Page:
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MathGroup Archive 1997

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GUI for Mma

  • To: mathgroup at smc.vnet.net
  • Subject: [mg7108] GUI for Mma
  • From: "David Carraher" <David_Carraher at TERC.edu>
  • Date: Sun, 11 May 1997 02:57:09 -0400 (EDT)
  • Sender: owner-wri-mathgroup at wolfram.com

I would like to see Mathematica become a general purpose programming language
over the next few years.  The kernel seems extremely well suited to the task
but the graphical interface controls/components/objects, buttons, palettes,
drop-down lists, etc. will impede this shift (notwithstanding the enormous
strides in 3.0 and those envisioned for version 3.1) unless the proper steps
are take.      Several issues seem especially important:\

1. object browser:  one needs to be able to peruse and change controls such
as buttons, option boxes etc. through special purpose browsers.    Editting
the ASCII code directly (as one does after hitting shift-control-E) is
cumbersome and highly error.   Anyone who has tried to change a button
property in a sea of code knows this is far from idea.   The Options
inspector is also too inclusive.  Why should one have to wade through the
options of *everything* if is working with  an isolated control? Take a look
at Visual Basic or Delphi to see how easy it can be to inspect and change
properties.    Note, by the way, that editing via a property window does not
preclude editing the code directly.   But given the choice, 90% of
programmers will opt for the property window approach. 

2. reusable components:  Wolfram Research cannot by itself produce and
maintain all of the graphical components needed to provide broad
functionality to Mathematica.  (Not even Microsoft could do this.)   Imagine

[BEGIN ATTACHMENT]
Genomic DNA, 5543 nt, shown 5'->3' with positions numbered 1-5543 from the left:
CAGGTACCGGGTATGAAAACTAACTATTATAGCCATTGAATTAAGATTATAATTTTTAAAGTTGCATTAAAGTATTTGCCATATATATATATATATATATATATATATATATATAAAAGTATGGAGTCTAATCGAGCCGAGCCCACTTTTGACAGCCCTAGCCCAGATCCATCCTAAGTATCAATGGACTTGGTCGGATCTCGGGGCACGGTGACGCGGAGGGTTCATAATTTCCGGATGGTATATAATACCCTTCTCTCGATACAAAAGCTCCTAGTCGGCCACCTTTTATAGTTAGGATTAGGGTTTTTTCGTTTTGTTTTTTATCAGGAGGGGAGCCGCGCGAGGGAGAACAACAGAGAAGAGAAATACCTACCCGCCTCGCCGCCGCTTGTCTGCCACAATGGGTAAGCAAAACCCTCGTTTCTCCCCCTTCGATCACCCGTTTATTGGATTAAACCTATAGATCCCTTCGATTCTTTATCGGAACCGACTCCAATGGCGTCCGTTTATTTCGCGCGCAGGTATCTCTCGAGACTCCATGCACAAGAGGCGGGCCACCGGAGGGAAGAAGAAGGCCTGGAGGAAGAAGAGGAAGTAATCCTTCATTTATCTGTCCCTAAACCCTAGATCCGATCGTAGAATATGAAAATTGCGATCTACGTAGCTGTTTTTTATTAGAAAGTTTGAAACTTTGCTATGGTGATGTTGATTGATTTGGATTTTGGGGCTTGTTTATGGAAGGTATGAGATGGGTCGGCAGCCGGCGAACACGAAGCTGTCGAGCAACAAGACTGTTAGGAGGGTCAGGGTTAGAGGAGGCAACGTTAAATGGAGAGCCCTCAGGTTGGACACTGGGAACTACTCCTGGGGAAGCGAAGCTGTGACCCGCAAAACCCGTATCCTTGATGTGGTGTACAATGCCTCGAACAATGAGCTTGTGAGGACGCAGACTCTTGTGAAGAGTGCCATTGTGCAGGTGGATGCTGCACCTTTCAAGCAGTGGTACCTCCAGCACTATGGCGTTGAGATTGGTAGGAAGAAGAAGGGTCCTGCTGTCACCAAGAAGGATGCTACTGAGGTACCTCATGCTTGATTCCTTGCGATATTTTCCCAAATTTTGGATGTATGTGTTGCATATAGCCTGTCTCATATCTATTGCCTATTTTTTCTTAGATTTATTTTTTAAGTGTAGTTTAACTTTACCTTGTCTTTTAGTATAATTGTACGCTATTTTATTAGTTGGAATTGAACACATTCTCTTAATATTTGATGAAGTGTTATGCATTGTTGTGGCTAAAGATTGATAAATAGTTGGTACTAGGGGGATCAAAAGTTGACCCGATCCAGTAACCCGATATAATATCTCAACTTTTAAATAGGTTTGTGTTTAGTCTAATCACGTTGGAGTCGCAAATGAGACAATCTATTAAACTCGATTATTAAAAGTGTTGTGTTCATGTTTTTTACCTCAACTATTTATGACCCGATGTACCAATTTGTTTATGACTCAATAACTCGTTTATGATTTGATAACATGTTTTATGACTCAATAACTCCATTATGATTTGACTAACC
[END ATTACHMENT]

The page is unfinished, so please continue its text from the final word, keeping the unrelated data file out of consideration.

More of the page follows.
you wish to have a Mathematica program display a database table with
automatic updating, automatic horizontal and vertical scrolling, etc.   If
the database link is changed, one wants to see the number of columns and rows
automatically change to fit the case at hand.  
Such controls already exist.   They are very complex objects, the underlying
code for which is largely irrelevant from  the typical programmer's point of
view.   Indeed, most programmers want to be shielded from all the
underpinnings of graphical controls; they only wish to alter their public
properties.   Why doesn't Mathematica allow one to use Java or Active-X
controls that conform to emerging standards?   In designing a  Web site with
Visual InterDev , one can today use a calendar control that happens to ship
with Access, even though it wasn't specifically made for the InterDev
environment.    Why should a Mathematica programmer have to spend weeks or
months of their time designing a similar control if a tried and tested
finished control already exists?

Mathematica could presumably make use of the same component were it
knowledgeable about the standards such controls use.    In this way,
Mathematica would benefit from the considerable expertise of Microsoft, Sun,
and other companies already well-versed in reusable components.

3. cell-independent windows/forms/notebooks.   For the graphical controls to
become truly flexible, programmers must be able to place them wherever they
want on forms.   This would require an alternative to cell-based visual
displays.   Normal notebooks consisting of "lists" of cells would not
necessarily be eliminated.    Perhaps the free-roaming windows would
ultimately be written as cells.  The point is they would not always have to
*look* like bunches of cells.

I would like to hear from others in the MathGroup about these issues.  
Perhaps we can all learn from discussing these points and give Wolfram
Research some feedback that can dramatically improve Mathematica and make it
more accessible to a wide range of programmers and programming tasks.
 
  






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